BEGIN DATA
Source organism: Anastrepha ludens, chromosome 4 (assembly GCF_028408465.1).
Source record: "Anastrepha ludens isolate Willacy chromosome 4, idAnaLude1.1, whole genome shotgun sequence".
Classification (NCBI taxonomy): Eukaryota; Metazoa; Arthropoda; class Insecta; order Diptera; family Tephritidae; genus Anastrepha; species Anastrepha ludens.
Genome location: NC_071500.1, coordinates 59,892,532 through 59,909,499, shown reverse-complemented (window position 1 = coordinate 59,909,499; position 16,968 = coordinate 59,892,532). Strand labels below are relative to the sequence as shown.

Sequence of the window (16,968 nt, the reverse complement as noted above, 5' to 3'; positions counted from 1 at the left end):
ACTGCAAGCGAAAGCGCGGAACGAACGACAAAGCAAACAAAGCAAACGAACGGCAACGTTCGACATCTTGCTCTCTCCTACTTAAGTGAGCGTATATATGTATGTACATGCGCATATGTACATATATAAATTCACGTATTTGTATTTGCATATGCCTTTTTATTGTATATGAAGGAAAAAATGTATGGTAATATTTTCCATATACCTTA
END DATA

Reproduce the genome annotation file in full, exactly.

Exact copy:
Source organism: Anastrepha ludens, chromosome 4 (assembly GCF_028408465.1).
Source record: "Anastrepha ludens isolate Willacy chromosome 4, idAnaLude1.1, whole genome shotgun sequence".
Classification (NCBI taxonomy): Eukaryota; Metazoa; Arthropoda; class Insecta; order Diptera; family Tephritidae; genus Anastrepha; species Anastrepha ludens.
Genome location: NC_071500.1, coordinates 59,892,532 through 59,909,499, shown reverse-complemented (window position 1 = coordinate 59,909,499; position 16,968 = coordinate 59,892,532). Strand labels below are relative to the sequence as shown.

Sequence of the window (16,968 nt, the reverse complement as noted above, 5' to 3'; positions counted from 1 at the left end):
ACTGCAAGCGAAAGCGCGGAACGAACGACAAAGCAAACAAAGCAAACGAACGGCAACGTTCGACATCTTGCTCTCTCCTACTTAAGTGAGCGTATATATGTATGTACATGCGCATATGTACATATATAAATTCACGTATTTGTATTTGCATATGCCTTTTTATTGTATATGAAGGAAAAAATGTATGGTAATATTTTCCATATACCTTA